Theodore Roosevelt only rarely attended school, and never attended public school. Aunt Annie, who lived with the family, educated the children. Because of his sickly nature, much of Theodore's time was spent sitting in a chair in the family library reading. He read adventure stories and books on Natural History, and it was here that he developed a voracious appetite for literature and learning.
At the age of ten Theodore traveled with the rest of his family to Europe. During the ocean voyage he became somewhat homesick and extremely seasick. When the ship reached Liverpool, Theodore was introduced to his two famous uncles and Confederate heroes of the Civil War. The boy thrived on the great adventures told by his Uncles and much of his future fascination with sea power originated here. He spent his eleventh birthday in the city of Cologne. According to Teddy he hated the trip, as did his younger brother and sister. The only enjoyment they found on this particular trip was in exploring any ruins or mountains when they could get away from the adults. They spent most of their time looking forward to getting back to America. Four years later the family would again travel to Europe and this time Theodore would gain far more from the experience and in his words 'enjoy it thoroughly.'
One thing of note that happened on this first trip to Europe was the discovery of the effect of exercise on young Theodore's health. His asthma attacks returned and he struggled to breathe for much of the beginning of the trip. Fortunately when the family reached the Swiss and Austrian Alps, Theodore was feeling better. On long outings in the country he found that of all the family members, only he could keep up with his father. Theodore, Sr. also noticed the change in his son that the strenuous exercise of the mountain walks had brought on. It was shortly after this that one of the most enduring pieces of Roosevelt legend came to be. Theodore, Sr. is said to have said, "Theodore, you have the mind but you have not the body, and without the help of the body the mind cannot go as far as it should. You must make your body. It is hard drudgery to make one's body, but I know you will do it." Theodore rose to the challenge of his father and from that point on began a regiment of strenuous exercise, a pattern he would follow for the rest of his life. A room in the family home was renovated to make a room where he could work out. His exercise consisted of weight lifting, gymnastics on the equipment in the special room in the house, wrestling, horseback riding, hiking, climbing, swimming, rowing and any other form of physical exertion each and every day and sometimes into the night.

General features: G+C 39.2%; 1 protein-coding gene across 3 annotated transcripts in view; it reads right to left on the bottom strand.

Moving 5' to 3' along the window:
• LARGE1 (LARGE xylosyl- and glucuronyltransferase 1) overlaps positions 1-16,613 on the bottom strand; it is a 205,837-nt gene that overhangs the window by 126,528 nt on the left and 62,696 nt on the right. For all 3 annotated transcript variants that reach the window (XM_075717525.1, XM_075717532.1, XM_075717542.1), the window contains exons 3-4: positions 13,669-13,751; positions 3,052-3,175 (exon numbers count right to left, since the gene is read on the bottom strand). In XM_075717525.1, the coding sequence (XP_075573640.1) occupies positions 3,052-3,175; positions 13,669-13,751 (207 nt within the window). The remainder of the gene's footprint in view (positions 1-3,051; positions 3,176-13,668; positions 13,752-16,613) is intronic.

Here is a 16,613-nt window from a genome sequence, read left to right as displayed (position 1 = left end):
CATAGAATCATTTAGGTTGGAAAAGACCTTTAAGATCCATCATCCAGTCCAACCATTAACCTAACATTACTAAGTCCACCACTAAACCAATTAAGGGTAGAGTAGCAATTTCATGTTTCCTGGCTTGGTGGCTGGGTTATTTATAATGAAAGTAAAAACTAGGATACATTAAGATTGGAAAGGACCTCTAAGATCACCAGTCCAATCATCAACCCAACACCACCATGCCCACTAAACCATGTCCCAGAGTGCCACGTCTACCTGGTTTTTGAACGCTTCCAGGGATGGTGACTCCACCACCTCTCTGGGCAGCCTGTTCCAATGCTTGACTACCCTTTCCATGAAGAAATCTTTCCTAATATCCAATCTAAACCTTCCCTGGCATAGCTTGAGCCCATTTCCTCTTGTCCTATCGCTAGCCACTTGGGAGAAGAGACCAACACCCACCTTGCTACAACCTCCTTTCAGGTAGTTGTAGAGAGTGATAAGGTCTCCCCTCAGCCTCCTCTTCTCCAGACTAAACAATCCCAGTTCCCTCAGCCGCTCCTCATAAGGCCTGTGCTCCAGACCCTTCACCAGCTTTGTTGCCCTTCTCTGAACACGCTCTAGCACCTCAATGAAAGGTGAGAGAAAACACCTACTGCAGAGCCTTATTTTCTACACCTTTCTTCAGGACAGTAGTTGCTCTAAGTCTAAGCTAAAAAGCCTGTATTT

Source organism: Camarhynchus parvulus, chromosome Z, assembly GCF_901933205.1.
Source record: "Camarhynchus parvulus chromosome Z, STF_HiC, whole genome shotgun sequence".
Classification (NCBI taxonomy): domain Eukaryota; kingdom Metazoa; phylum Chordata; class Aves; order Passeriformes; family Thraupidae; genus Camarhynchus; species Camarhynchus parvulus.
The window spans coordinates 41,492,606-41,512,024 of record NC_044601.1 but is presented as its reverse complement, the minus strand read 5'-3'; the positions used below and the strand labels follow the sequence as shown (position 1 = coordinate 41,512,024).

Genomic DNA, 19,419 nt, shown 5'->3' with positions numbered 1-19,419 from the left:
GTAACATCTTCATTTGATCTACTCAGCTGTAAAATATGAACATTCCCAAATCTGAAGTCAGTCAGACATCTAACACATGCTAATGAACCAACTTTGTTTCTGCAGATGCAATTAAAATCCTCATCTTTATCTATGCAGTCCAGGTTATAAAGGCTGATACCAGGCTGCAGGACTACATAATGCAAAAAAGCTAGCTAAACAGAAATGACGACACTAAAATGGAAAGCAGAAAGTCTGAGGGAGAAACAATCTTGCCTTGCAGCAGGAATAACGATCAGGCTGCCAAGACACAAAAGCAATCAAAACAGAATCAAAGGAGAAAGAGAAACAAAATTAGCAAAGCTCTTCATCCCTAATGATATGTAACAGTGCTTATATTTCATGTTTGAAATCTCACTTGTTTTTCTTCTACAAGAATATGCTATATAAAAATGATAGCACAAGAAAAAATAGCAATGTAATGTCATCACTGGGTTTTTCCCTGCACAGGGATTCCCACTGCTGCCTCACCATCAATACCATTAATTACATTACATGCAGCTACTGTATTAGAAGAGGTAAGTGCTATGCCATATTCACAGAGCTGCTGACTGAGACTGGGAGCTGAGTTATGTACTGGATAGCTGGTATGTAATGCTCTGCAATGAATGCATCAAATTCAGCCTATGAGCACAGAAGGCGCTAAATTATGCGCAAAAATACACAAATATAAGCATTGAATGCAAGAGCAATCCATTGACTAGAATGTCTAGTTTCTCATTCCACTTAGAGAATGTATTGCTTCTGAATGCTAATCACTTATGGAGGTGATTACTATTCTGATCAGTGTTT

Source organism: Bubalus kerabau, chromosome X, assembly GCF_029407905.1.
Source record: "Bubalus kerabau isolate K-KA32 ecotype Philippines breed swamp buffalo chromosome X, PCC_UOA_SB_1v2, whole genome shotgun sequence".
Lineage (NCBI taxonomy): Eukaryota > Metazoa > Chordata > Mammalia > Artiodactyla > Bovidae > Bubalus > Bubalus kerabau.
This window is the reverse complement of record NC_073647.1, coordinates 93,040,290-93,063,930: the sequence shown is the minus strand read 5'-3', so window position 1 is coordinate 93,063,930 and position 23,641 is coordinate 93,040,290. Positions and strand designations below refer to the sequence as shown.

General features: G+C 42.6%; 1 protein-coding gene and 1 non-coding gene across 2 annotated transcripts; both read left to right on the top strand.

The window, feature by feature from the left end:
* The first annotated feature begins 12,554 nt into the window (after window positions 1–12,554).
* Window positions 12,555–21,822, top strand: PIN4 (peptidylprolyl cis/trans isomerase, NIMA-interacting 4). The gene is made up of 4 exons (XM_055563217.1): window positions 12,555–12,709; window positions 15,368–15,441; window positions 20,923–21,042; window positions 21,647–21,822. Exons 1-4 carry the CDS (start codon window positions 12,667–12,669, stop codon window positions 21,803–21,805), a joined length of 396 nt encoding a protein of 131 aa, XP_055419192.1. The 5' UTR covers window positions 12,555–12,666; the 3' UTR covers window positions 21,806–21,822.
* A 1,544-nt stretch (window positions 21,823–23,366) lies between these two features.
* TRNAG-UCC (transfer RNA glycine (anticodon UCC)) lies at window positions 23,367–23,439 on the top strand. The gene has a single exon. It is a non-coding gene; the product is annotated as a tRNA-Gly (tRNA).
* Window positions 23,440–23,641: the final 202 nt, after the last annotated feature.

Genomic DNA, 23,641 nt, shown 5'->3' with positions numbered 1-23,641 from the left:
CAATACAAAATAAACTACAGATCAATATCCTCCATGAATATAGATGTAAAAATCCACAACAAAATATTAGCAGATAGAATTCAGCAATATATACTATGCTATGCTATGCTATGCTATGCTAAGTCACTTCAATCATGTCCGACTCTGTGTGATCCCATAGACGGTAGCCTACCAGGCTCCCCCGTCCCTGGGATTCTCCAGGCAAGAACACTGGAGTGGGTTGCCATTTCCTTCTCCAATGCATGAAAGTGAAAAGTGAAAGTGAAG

His reading of adventure stories sparked his love for natural history, but Theodore Roosevelt reveals in his autobiography that he distinctly remembers the day on which he started on his career as a zoologist. He was walking up Broadway, when at a market he discovered the carcass of a seal lying on a slab of wood. This seal brought all of the adventures he had read about to life and sparked an amazing interest in natural history. As a young boy, he had no fancy instruments, but nonetheless began to take all sorts of measurements of the seal. Day after day, as long as the seal remained, he would visit the market and take and record its measurements in what began to be his own natural history. With nothing else to use, he measured the girth of the seal with a folding pocket foot-rule. The skull of the seal was obtained and became the first exhibit in what he and his cousins referred to as the 'Roosevelt Museum of Natural History'. For a time this 'Museum' was maintained in his bedroom until complaints from the chambermaid forced him to move it to a bookcase in the back hall upstairs. With his interest sparked, he read book after book on natural history in an attempt to satisfy his hunger for knowledge of the subject.